• ‘Not all presences or hauntings are necessarily evil, he says - they may simply be lost or desperate.’
    • ‘There are almost no reports of hauntings or malicious spirits these days.’
    • ‘We are looking forward to using our extensive experience of investigating the paranormal to analyse the hauntings in an objective and scientific fashion.’
    • ‘The castellated house, which has been derelict since the 1920s, is widely known for its hauntings.’
    • ‘Our guides, in their long black cloaks, are trying to find a quiet corner of the Mile to tell dark tales of torture, witchcraft and hauntings, before heading for the cavernous vaults.’
    • ‘Two years laters, the supposed hauntings came to an end when Janet was spotted faking ‘evidence'. For some people, this was reason enough to dismiss the whole flap as a hoax.’
    • ‘There are all manner of murders, plots, illicit affairs and dirty doings associated with the building, any of which could be directly linked with its supposed hauntings.’
    • ‘Darkest midwinter, when the nights stretch out and the daylight hours are short, is a traditional time for sitting around a blazing fire and sharing a tale or two about ghosts and hauntings.’
    • ‘Whether its their isolation, their oddity, or their relationship with shipwreck and disaster, there's barely a lighthouse in the world that hasn't got some creepy and curious history, some tale of hauntings or sea monsters.’
    • ‘With rumors of hauntings and ghosts, Kingdom Hospital has a ghastly standing in the community.’
    • ‘The History room was especially atmospheric and of course all that teenaged angst resulted in many rumours of hauntings and other mysterious phenomena.’
    • ‘The pub boasts no tales of hauntings, but there is a bricked-up cellar space which once linked the Queen's Tap, the GWR hotel next door and the station itself.’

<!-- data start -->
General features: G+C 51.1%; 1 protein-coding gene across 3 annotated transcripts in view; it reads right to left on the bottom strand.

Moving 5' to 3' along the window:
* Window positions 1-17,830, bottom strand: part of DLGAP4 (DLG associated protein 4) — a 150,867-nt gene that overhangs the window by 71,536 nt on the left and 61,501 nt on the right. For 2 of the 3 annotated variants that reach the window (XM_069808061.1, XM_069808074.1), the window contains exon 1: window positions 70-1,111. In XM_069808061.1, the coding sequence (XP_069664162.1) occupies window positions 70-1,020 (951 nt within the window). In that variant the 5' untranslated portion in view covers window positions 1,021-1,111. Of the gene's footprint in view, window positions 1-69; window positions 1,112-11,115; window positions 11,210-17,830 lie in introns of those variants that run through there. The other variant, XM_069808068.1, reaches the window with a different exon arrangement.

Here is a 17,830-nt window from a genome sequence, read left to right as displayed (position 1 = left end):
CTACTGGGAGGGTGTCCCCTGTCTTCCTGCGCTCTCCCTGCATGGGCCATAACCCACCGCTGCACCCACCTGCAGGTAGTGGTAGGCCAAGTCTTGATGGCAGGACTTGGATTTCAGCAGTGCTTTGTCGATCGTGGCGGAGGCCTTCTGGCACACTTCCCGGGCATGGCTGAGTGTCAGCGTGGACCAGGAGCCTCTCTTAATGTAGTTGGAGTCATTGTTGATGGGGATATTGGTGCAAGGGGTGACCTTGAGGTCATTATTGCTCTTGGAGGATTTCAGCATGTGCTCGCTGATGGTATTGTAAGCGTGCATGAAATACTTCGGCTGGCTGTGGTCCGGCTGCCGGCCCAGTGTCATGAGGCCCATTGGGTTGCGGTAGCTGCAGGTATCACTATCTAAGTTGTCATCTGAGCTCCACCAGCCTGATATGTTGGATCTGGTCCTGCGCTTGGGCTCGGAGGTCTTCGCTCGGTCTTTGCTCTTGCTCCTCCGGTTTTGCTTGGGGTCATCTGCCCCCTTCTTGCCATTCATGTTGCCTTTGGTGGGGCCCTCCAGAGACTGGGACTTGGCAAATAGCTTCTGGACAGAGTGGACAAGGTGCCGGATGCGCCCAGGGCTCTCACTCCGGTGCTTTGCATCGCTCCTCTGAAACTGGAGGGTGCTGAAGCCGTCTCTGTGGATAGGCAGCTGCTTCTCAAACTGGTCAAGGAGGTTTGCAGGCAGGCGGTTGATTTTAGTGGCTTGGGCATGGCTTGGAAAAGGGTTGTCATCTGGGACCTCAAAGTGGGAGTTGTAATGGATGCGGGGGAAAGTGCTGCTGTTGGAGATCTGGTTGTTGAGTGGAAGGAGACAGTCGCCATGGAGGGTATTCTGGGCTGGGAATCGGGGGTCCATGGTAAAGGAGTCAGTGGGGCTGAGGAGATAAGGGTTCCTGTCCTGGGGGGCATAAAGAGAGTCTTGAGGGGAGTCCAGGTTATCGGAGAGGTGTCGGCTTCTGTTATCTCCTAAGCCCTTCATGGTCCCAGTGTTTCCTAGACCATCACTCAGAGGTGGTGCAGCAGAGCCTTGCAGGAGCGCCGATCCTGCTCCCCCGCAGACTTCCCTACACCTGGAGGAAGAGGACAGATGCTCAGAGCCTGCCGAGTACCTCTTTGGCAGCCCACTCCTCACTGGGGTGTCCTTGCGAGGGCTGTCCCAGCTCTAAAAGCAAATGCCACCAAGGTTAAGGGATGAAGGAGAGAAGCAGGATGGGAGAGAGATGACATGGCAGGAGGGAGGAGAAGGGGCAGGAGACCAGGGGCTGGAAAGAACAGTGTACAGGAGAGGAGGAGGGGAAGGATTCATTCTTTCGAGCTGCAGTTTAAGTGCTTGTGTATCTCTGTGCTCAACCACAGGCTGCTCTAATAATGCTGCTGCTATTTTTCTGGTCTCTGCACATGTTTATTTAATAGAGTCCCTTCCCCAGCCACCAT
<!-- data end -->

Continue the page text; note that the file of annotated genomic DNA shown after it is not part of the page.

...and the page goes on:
• ‘Every human catastrophe is also a mystery and mysteries create ghosts, hauntings, and ultimately new forms of terror.’’
    • ‘There is considerable evidence that noises which are too low to hear through the ears can cause symptoms attributed to hauntings, such as palpitations and the rattling of windows and doors.’
    • ‘Simon has been conducting ‘Ghost Walks’ around Blackburn for the past two years, taking walkers on a journey through the hidden secrets of the town centre - from heroes to hauntings and mysteries to murders.’
    • ‘Kneale's thesis is that hauntings and ghosts are particularly intense phenomena that are literally recorded by matter, by the stone of the room.’
    • ‘Simon, who will be dressed in authentic Victorian costume, will talk about heroes and villains, hauntings and murders, and phantoms and ghouls.’
    • ‘He believes that since the repeal of the Witchcraft Act in 1951, there has been an explosion of demonic possessions and hauntings in the UK, with vicars and priests being increasingly called upon to cast out the devil in the name of God.’
    • ‘The Lutzs reported that, after they moved in, horrible and gruesome hauntings (house possessions by ghosts) occurred.’